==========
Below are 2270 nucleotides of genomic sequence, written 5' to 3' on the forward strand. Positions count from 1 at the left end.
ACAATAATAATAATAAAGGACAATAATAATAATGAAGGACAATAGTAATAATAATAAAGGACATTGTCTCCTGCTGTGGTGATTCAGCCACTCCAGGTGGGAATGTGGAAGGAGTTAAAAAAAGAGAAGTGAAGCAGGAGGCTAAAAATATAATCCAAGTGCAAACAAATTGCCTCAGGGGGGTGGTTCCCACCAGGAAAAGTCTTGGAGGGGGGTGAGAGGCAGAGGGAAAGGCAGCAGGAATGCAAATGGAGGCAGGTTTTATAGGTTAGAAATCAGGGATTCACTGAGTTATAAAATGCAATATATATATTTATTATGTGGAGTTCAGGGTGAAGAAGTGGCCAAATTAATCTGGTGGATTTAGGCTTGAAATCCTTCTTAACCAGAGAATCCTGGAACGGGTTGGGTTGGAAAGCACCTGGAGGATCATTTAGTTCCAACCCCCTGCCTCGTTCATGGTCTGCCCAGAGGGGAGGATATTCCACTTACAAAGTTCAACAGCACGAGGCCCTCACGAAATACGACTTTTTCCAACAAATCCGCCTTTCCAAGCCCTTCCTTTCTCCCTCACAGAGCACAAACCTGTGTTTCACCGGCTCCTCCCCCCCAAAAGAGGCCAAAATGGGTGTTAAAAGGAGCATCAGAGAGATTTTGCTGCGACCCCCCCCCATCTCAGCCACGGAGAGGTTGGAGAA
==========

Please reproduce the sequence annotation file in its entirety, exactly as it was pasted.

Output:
Below are 2270 nucleotides of genomic sequence, written 5' to 3' on the forward strand. Positions count from 1 at the left end.
ACAATAATAATAATAAAGGACAATAATAATAATGAAGGACAATAGTAATAATAATAAAGGACATTGTCTCCTGCTGTGGTGATTCAGCCACTCCAGGTGGGAATGTGGAAGGAGTTAAAAAAAGAGAAGTGAAGCAGGAGGCTAAAAATATAATCCAAGTGCAAACAAATTGCCTCAGGGGGGTGGTTCCCACCAGGAAAAGTCTTGGAGGGGGGTGAGAGGCAGAGGGAAAGGCAGCAGGAATGCAAATGGAGGCAGGTTTTATAGGTTAGAAATCAGGGATTCACTGAGTTATAAAATGCAATATATATATTTATTATGTGGAGTTCAGGGTGAAGAAGTGGCCAAATTAATCTGGTGGATTTAGGCTTGAAATCCTTCTTAACCAGAGAATCCTGGAACGGGTTGGGTTGGAAAGCACCTGGAGGATCATTTAGTTCCAACCCCCTGCCTCGTTCATGGTCTGCCCAGAGGGGAGGATATTCCACTTACAAAGTTCAACAGCACGAGGCCCTCACGAAATACGACTTTTTCCAACAAATCCGCCTTTCCAAGCCCTTCCTTTCTCCCTCACAGAGCACAAACCTGTGTTTCACCGGCTCCTCCCCCCCAAAAGAGGCCAAAATGGGTGTTAAAAGGAGCATCAGAGAGATTTTGCTGCGACCCCCCCCCATCTCAGCCACGGAGAGGTTGGAGAA